Using her dance skills — and dancing in general — was something many people never though Bieule would be able to do again. After a 2001 car accident led to the amputation of her right leg, doctors told a then 18-year-old Bieule that there was very little chance she'd be active again. Specifically, that she wouldn't be able to dance again.
"It was difficult thing to hear many people tell me that it was going to be impossible. But when they told me I wasn't going to dance again, in the back of my head I was like, 'Don't tell me no.'"
After the accident, which took place in March, Bieule told her father — who doubled as her dance instructor — that she'd be dancing with him by Father's Day. As Bieule tells it, she dedicated herself to physical therapy and locked herself in her room to work on regaining her strength. Three months later, she was dancing with her father, as promised.
"That day is when I realized you're not limited. The only limits you put are the ones you put on yourself," she says. "Nobody tells Natalie no. I strongly believe that there's no stopping me."
And it's that same mentality the pushed her through training for the Olympics while pregnant with her second daughter, Valentina. Bieule found out she was pregnant the day after making the National Track and Field team, which was a fast-track to pursuing her Olympic dream. Not wanting anyone to take the spot she worked so hard for, Bieule enlisted the help of a doctor to ensure the training would not impact the health of her child. She wore a heart rate monitor and toned down her daily workouts to make sure she would be in top shape after her daughter arrived. Of course, doing so did not come without its criticisms.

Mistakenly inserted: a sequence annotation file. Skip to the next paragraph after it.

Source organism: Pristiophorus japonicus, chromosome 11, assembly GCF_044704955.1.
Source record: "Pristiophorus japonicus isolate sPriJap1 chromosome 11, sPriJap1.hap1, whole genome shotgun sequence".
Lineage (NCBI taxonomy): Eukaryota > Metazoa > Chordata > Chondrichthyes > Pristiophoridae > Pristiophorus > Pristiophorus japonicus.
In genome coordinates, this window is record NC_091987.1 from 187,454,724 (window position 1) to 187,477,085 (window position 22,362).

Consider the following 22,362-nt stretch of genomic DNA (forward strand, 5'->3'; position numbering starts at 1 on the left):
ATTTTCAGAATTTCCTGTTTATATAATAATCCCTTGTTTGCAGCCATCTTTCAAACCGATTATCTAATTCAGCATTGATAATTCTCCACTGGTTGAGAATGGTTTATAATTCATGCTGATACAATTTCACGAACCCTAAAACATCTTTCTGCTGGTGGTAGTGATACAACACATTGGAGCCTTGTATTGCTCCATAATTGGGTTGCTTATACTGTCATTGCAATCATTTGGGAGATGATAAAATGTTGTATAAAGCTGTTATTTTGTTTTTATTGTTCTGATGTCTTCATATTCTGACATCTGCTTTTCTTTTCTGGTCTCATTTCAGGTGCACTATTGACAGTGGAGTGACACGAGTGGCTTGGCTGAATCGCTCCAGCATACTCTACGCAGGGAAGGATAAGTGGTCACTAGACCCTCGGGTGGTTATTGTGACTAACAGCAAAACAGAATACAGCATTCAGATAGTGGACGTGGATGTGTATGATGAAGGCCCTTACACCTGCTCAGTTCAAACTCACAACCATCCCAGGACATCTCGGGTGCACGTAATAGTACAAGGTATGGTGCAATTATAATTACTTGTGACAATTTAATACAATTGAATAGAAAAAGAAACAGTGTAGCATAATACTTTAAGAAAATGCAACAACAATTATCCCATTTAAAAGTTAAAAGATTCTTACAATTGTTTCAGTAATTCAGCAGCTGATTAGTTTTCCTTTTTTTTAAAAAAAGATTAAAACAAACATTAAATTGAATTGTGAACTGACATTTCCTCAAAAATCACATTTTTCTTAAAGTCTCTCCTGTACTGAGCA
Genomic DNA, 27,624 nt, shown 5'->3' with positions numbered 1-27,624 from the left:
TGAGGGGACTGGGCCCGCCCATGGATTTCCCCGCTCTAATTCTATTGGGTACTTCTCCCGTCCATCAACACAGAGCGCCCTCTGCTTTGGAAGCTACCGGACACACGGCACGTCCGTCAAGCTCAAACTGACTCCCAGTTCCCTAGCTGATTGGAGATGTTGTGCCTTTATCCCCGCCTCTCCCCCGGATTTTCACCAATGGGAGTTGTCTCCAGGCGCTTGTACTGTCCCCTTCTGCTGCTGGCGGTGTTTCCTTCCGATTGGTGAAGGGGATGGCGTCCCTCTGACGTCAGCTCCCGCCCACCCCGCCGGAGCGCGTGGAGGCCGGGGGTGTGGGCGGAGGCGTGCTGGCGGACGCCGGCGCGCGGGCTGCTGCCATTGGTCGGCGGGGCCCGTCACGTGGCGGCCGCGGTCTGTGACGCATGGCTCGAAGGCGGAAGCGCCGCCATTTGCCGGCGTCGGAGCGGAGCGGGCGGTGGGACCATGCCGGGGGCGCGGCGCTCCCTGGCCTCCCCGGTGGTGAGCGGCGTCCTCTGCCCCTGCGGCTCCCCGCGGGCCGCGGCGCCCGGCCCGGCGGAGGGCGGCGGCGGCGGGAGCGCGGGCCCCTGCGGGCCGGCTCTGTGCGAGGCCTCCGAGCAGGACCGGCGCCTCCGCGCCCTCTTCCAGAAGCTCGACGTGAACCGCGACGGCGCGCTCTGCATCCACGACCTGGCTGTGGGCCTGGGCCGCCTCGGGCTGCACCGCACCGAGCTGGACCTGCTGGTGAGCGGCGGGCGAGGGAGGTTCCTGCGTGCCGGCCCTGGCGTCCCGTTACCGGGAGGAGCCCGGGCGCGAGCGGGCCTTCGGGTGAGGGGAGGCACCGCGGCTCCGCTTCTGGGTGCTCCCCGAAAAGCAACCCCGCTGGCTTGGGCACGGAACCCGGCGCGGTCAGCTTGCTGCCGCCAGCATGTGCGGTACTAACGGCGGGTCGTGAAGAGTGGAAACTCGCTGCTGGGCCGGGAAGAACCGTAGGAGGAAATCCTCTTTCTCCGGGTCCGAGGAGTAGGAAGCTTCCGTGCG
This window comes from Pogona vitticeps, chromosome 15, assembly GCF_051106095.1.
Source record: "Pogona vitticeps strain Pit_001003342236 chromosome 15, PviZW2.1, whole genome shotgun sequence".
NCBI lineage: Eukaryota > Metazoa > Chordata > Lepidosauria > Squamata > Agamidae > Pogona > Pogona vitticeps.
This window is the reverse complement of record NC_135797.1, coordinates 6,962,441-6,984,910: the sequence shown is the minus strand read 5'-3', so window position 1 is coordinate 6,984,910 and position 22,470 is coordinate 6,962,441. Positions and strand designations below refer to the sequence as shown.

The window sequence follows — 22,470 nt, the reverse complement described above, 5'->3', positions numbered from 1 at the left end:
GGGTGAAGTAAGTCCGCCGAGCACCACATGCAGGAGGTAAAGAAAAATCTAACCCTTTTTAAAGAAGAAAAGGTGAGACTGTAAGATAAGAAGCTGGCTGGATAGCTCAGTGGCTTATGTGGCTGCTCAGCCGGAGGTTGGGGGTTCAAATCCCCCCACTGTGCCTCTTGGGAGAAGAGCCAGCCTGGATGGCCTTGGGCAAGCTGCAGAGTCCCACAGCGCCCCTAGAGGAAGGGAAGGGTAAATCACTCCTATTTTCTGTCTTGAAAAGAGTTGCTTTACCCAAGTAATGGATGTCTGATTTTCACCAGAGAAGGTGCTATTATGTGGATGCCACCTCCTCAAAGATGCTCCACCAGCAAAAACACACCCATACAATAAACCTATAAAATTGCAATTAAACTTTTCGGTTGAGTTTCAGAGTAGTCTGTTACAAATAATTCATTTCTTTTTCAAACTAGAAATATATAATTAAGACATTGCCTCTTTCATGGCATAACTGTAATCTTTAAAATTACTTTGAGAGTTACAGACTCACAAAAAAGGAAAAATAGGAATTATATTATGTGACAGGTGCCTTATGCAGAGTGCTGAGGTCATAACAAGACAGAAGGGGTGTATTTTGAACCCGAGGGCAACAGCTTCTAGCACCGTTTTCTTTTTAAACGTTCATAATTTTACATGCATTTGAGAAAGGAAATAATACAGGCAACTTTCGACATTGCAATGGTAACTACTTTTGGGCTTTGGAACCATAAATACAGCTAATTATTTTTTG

"I got so many comments and so many judgements," she says. "Obviously if I wasn't feeling well, the baby comes first. [But] I found it so humorous and fun to show people that it doesn't matter if I'm missing a leg, and it doesn't matter if I'm nine months pregnant."
Now, a year and a half later, Bieule is seeing all of her sacrifices and struggles pay off. Later this June, she will compete for a spot on the U.S. Paralympic Track and Field team. If she earns that spot (and, if you look at the standings, she's pretty much a guarantee), she will travel to Rio in September to throw for the gold. And, as if making it to the Paralympics isn't special enough, Bieule would be slated to compete on September 11.
"You can't get more patriotic than that," she says. "I get chills thinking about it. I'm telling you, the big man upstairs works in mysterious ways."
But whether she makes it to Rio or not, Bieule says she only cares about performing her best and proving to herself that she is capable of anything.
"You're gonna have in life a lot of people that doubt, a lot of people that hate, a lot of people that think that you're not capable of doing certain things," she says. "But at the end of the day it's you against you."
And in that arena, Bieule will always comes out on top.